Tuesday, October 22, 2013

Reproducing WebLogic Stuck Threads with ADF CreateInsert Operation and ORDER BY Clause

This is a second post related to WebLogic Stuck Threads. You can read the first one - Evil Behind ChangeEventPolicy PPR in CRUD ADF 12c and WebLogic Stuck Threads. In the previous post, I was describing how to reproduce WebLogic Stuck Thread in ADF 12c, with ChangeEventPolicy = PPR. As per Steve Muench follow up comment, PPR works well, if you are using auto populated primary key. Today post is about something different, reproducible across all ADF versions - WebLogic Stuck Thread in relation to CreateInsert operation and ORDER BY clause usage for VO.

Here you can download test case application - LargeFetchApp_v2.zip. Make sure to set FINEST ADF Logger level for Regions VO Impl class, this will print fetched rows:

Make sure to disable AM Pooling, this will simulate stress test environment, passivation/activation will be happening on every request:

Region ID is set with default value, this is used to make sure new row gets primary key always set:

We set ORDER BY clause for REGION_ID and use DESC operator. This will bring rows with higher numbers first and display them in the top of ADF table. Make sure to use populateTable method (described in the previous post mentioned above) to insert 10 000 rows into REGIONS table:

Press Create button - new row with ID = 7 will be created, not inserted into DB yet:

Use Save button - to finally insert record into DB:

This is important step, new record will be inserted as last record in DB table, however UI displays it in first position. There is ORDER BY DESC set for this VO.

Try to navigate to other tab or do any other request, after record was saved to DB:

You will see in the log 10 000 rows fetched, until row with ID = 7 is found:

This large fetch is so unexpected and causes WebLogic Stuck Threads when multiple users are using application. The reason it fetches suddenly so many records, because new record with ID = 7 is displayed as the first row, but really this row is not retrieved with first range size of 25 top rows, it comes much later by ORDER BY DESC clause logic.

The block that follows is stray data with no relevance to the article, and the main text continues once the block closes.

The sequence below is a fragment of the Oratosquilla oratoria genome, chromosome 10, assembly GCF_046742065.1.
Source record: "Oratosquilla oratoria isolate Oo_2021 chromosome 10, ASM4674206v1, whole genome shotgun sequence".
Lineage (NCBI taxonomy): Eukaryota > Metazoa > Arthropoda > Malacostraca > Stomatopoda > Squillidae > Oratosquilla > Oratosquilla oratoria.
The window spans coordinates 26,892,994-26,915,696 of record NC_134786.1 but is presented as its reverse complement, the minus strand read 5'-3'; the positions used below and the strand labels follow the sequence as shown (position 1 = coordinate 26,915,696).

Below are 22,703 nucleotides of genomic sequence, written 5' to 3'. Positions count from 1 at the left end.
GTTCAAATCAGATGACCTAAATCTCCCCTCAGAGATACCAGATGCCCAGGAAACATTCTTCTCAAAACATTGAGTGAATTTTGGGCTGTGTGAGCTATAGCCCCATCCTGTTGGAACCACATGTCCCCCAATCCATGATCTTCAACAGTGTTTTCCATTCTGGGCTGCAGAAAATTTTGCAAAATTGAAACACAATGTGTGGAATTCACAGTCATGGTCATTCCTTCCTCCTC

If we would insert new record with a key 10 100, large fetch would not be reproduced, as this row would be qualified to come with first range size of 25 rows.

We change to ASC order and test it again. Remove newly inserted record with ID = 7 from DB:

ORDER BY clause is updated with ASC order, instead of previous DESC - records with lower ID number will appear first:

Repeat the same steps as before, create new row - ID for the key attribute will be set automatically and equal 7:

Save and insert new row to the DB:

New row with ID = 7 is displayed on top, as it was just inserted, but still it will made into range size of the first 25 rows. We can see it from the log, it will 5th row fetched for the first range size:

As new row will be located early in the first range size, there will be no large fetch happening - application will continue to run fast:

I will describe in my next post, how to implement effective CRUD in ADF, taking into account large fetches. Generally this behaviour should be improved in ADF, instead of fetching entire collection of rows to locate needed row - it could do single fetch by key for a row not located in the first range size.


codeplay said...

I hv similar experience, the activateCurrentRow method fetches all rows during VO activation (the row has generated fixed PK)

When this kind of prob occurs, we'll firstly be blamed not hving fixed PK (this is understandable), after we ensure we hv fixed PK, we'll be blamed not hving a view criteria to limit the row count. Since it's ADF designed approach, it should be highlighted in the developer guide which I believe is not, otherwise, the impression is that there're too many traps.

Andrej Baranovskij said...

Yes, I agree with you. ADF is huge framework designed for different use cases, its why not everything is documented, as in one use case such behaviour might be natural and for other cases - not. It all depends on case per case.

By the way, your described passivation/activation case is on my list for the next blog posts.